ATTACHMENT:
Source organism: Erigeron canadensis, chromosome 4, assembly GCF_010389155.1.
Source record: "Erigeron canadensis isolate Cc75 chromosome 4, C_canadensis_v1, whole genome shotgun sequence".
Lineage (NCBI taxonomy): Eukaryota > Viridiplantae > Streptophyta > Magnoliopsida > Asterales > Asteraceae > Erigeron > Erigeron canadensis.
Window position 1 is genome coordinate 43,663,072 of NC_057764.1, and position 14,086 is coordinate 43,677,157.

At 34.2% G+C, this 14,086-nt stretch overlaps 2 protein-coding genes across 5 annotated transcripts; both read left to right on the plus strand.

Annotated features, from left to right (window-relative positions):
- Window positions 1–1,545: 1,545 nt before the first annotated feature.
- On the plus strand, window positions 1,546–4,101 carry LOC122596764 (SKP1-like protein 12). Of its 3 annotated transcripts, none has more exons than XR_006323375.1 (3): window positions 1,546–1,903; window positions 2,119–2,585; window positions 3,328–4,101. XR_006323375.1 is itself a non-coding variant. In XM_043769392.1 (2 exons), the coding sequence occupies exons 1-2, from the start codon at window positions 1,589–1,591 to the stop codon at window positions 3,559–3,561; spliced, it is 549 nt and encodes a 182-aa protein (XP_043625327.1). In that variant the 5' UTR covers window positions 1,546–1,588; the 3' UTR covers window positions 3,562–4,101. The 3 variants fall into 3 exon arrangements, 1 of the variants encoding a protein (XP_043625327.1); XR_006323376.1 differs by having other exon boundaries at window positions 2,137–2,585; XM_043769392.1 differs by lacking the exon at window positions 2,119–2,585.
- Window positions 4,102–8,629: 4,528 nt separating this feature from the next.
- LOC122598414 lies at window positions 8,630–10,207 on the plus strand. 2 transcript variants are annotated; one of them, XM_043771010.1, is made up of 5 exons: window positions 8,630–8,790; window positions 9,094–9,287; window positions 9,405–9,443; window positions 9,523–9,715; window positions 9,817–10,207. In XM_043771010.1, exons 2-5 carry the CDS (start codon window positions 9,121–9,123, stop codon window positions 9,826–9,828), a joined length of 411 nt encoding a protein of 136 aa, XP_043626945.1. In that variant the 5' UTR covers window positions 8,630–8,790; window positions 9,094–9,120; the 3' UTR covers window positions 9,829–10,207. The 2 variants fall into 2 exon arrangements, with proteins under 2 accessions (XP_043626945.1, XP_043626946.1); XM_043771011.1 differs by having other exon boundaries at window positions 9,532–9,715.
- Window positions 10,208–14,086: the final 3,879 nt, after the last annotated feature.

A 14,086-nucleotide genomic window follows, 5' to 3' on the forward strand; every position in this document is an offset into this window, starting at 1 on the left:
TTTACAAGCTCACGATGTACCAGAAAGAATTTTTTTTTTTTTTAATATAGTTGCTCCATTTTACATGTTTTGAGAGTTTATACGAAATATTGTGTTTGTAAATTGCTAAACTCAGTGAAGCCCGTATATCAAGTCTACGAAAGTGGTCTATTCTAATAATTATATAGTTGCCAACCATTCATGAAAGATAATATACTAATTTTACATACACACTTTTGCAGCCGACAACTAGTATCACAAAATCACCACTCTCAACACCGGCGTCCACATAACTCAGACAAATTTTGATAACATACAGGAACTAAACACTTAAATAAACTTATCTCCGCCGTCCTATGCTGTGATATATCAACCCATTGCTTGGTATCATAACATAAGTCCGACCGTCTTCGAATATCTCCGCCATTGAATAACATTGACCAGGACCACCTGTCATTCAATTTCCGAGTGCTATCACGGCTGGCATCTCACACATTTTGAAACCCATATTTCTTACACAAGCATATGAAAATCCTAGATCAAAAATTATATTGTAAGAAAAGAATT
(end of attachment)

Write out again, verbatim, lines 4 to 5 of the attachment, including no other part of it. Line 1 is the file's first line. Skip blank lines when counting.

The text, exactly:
Window position 1 is genome coordinate 43,663,072 of NC_057764.1, and position 14,086 is coordinate 43,677,157.

At 34.2% G+C, this 14,086-nt stretch overlaps 2 protein-coding genes across 5 annotated transcripts; both read left to right on the plus strand.